Free Study Guide for Ender's Game by Orson Scott Card-BookNotes

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ENDER'S GAMES - BOOK SUMMARY / ANALYSIS

Orson Scott Card-Ender's Game Free Study Guide/Notes/Summary
Orson Scott Card

BACKGROUND INFORMATION - BIOGRAPHY


Orson Scott Card (1951-) is best known for Enderís Game and the other novels in the series, especially Speaker for the Dead, which have been recognized and awarded among science fiction circles. Card has also written in a variety of other genres, including plays, short stories, books on writing, the Homecoming series, other science fiction books, and nonfiction, such as articles on computer technology.

Enderís Game first appeared in abbreviated form in a magazine in 1977. Card later expanded it into a full-length novel, published in 1985, to better establish Ender as a character for Speaker for the Dead. There is a film based on the novel currently in the works.

Card himself was born and raised out in the western United States as a Mormon. As a youth, he read a good deal of fiction and history, and was exposed as a teenager to the Foundation series by Isaac Asimov, which stuck with him. He had five children and now lives in Greensboro, North Carolina (featured in Enderís Game).


LITERARY / HISTORICAL INFORMATION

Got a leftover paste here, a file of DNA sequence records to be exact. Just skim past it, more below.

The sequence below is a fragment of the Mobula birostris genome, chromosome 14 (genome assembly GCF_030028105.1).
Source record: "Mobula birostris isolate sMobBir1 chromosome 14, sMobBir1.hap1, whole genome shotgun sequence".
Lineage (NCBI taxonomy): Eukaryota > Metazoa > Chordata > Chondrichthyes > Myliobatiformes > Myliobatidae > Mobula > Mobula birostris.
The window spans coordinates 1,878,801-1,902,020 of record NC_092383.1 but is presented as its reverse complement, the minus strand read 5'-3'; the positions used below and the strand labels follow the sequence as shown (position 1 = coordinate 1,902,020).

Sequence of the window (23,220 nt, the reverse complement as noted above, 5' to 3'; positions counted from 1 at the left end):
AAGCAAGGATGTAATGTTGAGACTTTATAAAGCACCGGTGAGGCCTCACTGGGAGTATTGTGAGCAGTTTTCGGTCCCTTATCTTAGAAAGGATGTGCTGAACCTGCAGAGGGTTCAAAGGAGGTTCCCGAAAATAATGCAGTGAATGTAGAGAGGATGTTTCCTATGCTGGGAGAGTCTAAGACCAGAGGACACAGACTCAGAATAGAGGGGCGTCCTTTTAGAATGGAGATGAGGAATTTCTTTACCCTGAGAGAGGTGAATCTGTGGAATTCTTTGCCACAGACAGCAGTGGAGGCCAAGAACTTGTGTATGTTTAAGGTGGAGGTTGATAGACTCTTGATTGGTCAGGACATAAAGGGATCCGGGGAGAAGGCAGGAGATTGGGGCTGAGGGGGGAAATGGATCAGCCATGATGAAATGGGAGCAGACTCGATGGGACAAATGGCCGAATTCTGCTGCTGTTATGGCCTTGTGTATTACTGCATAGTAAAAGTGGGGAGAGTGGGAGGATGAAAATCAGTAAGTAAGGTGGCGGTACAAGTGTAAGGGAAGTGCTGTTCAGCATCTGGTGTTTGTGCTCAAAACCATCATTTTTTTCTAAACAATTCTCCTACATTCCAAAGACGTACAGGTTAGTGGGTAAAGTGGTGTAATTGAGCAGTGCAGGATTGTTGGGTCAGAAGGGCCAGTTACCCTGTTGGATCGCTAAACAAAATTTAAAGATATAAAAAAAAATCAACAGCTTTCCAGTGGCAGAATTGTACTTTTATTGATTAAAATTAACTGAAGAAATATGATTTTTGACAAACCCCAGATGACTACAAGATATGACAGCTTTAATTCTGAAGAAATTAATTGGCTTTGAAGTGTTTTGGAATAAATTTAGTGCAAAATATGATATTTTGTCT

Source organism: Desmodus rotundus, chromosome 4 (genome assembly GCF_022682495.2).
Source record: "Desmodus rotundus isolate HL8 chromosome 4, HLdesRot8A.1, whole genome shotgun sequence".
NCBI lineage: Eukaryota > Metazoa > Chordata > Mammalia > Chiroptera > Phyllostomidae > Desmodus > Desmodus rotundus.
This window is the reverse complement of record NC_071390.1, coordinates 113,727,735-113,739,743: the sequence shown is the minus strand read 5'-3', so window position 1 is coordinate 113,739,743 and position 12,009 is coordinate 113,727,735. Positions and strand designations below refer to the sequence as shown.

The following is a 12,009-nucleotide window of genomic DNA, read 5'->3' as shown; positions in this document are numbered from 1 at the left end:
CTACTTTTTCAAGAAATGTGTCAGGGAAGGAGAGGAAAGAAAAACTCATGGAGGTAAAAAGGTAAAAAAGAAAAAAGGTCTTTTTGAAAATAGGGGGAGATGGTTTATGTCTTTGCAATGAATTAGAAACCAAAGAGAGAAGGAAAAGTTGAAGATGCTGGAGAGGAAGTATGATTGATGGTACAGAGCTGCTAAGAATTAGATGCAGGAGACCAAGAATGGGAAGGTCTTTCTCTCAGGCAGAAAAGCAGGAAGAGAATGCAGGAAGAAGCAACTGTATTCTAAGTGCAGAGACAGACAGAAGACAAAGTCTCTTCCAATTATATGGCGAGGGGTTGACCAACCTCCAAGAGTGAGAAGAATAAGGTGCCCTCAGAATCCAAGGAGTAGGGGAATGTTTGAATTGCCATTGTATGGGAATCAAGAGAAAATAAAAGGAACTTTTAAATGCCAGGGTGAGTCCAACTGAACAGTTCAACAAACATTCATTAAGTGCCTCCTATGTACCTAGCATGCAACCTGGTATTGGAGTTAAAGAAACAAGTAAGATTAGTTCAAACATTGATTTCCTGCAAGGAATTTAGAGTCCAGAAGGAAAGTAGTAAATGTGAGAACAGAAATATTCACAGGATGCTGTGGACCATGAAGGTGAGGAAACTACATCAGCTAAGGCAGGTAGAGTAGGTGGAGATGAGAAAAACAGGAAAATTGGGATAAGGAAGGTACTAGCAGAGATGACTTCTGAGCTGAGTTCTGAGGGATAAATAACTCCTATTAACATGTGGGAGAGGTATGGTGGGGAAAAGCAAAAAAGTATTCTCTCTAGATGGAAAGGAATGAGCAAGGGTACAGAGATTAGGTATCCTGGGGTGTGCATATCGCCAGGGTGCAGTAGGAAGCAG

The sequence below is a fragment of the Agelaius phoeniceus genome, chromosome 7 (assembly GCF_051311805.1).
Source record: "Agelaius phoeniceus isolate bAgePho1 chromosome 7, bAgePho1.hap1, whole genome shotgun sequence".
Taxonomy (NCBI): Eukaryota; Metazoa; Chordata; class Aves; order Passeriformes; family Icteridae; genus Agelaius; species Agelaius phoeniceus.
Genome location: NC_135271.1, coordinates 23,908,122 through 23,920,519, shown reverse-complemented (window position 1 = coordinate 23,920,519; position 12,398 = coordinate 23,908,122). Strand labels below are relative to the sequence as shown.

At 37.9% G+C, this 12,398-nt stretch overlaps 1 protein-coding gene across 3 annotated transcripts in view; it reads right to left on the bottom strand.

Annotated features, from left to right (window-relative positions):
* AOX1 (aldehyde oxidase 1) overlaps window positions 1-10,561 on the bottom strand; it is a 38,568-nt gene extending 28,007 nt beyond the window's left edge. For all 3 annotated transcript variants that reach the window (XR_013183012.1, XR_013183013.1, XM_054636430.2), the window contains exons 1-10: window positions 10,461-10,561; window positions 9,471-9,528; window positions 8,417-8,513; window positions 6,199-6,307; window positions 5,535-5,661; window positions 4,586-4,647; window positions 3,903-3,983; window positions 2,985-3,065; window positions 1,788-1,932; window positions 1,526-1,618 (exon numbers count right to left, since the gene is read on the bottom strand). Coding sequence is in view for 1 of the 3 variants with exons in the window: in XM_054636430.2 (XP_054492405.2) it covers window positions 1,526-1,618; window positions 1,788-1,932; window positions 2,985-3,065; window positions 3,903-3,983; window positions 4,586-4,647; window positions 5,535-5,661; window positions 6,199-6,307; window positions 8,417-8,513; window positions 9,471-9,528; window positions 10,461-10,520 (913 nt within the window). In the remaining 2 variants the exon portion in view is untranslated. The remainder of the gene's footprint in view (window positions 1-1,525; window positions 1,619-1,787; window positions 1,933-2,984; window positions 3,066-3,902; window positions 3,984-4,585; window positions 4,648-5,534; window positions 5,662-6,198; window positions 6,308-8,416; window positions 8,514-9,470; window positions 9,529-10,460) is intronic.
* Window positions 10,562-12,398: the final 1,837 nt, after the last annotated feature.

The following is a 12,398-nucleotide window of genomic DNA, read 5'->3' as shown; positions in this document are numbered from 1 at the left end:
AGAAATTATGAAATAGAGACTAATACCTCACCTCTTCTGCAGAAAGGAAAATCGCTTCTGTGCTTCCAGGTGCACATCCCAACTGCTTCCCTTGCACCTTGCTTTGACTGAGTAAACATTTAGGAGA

The main literary influence on Card was the Foundation novels by Isaac Asimov. The books are based on the idea that there are predictable cycles to history, and a psychohistorian uses these to predict the future in order to shorten a dark period; on a much smaller scale, Peter does this, when he influences events to prevent large-scale war from breaking out. Also in common with Enderís Game is the need to save mankind, and the spread of man through the universe. Fighting is seen as a last option, and trickery and deceit are often used.

The main historical influence would seem to be the Cold War. This manifests itself in the world polarization into two political spheres, Peterís monitoring of Russian troop movements and fear of war, and weapons that can destroy whole worlds. It is even possible that the Russian image of training kids demandingly for the future formed part of the basis of Cardís conception of Battle School. Throughout the book, Card also makes numerous historical allusions, to figures such as Locke, Demosthenes, Caesar, and Alexander. This serves to ground the novel more, to make it seem more as a possible future for Earth, by giving the reader identifiable points from which to project from.


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